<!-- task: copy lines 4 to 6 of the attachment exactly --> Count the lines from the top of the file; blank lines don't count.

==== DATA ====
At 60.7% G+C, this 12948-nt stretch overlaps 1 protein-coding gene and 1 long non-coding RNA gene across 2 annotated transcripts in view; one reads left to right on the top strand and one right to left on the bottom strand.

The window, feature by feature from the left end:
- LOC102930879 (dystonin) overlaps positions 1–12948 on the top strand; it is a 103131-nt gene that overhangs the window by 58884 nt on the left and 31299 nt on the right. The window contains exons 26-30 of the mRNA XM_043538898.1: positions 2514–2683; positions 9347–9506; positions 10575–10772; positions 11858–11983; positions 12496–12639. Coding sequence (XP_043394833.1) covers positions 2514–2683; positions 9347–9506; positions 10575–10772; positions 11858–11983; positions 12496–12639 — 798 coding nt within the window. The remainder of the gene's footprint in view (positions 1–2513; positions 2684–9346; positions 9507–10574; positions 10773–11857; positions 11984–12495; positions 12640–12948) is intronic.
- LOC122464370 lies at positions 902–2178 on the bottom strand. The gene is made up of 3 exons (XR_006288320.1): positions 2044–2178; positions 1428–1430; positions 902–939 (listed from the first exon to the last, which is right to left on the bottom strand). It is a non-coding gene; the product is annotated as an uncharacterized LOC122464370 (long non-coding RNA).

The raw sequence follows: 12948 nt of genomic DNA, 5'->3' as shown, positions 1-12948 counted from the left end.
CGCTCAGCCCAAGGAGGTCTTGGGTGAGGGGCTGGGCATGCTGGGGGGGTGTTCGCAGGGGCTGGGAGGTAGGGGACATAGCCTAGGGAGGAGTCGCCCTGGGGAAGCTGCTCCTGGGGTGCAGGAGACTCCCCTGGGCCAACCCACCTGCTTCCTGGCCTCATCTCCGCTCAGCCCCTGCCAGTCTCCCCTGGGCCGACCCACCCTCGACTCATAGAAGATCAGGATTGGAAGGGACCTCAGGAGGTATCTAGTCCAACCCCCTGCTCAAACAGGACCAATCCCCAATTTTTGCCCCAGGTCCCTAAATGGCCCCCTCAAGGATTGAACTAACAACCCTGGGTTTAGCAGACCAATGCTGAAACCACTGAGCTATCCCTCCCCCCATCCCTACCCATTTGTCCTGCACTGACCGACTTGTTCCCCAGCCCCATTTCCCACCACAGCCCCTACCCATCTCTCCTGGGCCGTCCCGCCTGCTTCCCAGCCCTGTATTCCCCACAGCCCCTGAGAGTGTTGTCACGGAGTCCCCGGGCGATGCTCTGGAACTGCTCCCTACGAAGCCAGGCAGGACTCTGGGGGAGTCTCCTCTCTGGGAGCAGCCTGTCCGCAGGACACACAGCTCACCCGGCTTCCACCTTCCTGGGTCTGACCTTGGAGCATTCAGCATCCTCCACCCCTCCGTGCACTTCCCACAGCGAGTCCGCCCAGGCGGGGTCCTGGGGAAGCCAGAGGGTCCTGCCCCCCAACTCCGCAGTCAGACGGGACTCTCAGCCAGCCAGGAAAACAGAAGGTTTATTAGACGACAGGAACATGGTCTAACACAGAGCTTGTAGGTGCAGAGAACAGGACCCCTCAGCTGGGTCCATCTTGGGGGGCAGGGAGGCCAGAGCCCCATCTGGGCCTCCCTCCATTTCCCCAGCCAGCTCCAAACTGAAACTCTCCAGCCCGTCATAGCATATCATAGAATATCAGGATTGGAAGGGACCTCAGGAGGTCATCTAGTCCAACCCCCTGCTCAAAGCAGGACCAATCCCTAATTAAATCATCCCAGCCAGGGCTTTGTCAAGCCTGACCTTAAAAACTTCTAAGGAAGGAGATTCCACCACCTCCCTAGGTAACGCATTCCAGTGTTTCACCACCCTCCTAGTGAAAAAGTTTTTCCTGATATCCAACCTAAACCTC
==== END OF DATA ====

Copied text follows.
- LOC122464370 lies at positions 902–2178 on the bottom strand. The gene is made up of 3 exons (XR_006288320.1): positions 2044–2178; positions 1428–1430; positions 902–939 (listed from the first exon to the last, which is right to left on the bottom strand). It is a non-coding gene; the product is annotated as an uncharacterized LOC122464370 (long non-coding RNA).

The raw sequence follows: 12948 nt of genomic DNA, 5'->3' as shown, positions 1-12948 counted from the left end.
CGCTCAGCCCAAGGAGGTCTTGGGTGAGGGGCTGGGCATGCTGGGGGGGTGTTCGCAGGGGCTGGGAGGTAGGGGACATAGCCTAGGGAGGAGTCGCCCTGGGGAAGCTGCTCCTGGGGTGCAGGAGACTCCCCTGGGCCAACCCACCTGCTTCCTGGCCTCATCTCCGCTCAGCCCCTGCCAGTCTCCCCTGGGCCGACCCACCCTCGACTCATAGAAGATCAGGATTGGAAGGGACCTCAGGAGGTATCTAGTCCAACCCCCTGCTCAAACAGGACCAATCCCCAATTTTTGCCCCAGGTCCCTAAATGGCCCCCTCAAGGATTGAACTAACAACCCTGGGTTTAGCAGACCAATGCTGAAACCACTGAGCTATCCCTCCCCCCATCCCTACCCATTTGTCCTGCACTGACCGACTTGTTCCCCAGCCCCATTTCCCACCACAGCCCCTACCCATCTCTCCTGGGCCGTCCCGCCTGCTTCCCAGCCCTGTATTCCCCACAGCCCCTGAGAGTGTTGTCACGGAGTCCCCGGGCGATGCTCTGGAACTGCTCCCTACGAAGCCAGGCAGGACTCTGGGGGAGTCTCCTCTCTGGGAGCAGCCTGTCCGCAGGACACACAGCTCACCCGGCTTCCACCTTCCTGGGTCTGACCTTGGAGCATTCAGCATCCTCCACCCCTCCGTGCACTTCCCACAGCGAGTCCGCCCAGGCGGGGTCCTGGGGAAGCCAGAGGGTCCTGCCCCCCAACTCCGCAGTCAGACGGGACTCTCAGCCAGCCAGGAAAACAGAAGGTTTATTAGACGACAGGAACATGGTCTAACACAGAGCTTGTAGGTGCAGAGAACAGGACCCCTCAGCTGGGTCCATCTTGGGGGGCAGGGAGGCCAGAGCCCCATCTGGGCCTCCCTCCATTTCCCCAGCCAGCTCCAAACTGAAACTCTCCAGCCCGTCATAGCATATCATAGAATATCAGGATTGGAAGGGACCTCAGGAGGTCATCTAGTCCAACCCCCTGCTCAAAGCAGGACCAATCCCTAATTAAATCATCCCAGCCAGGGCTTTGTCAAGCCTGACCTTAAAAACTTCTAAGGAAGGAGATTCCACCACCTCCCTAGGTAACGCATTCCAGTGTTTCACCACCCTCCTAGTGAAAAAGTTTTTCCTGATATCCAACCTAAACCTC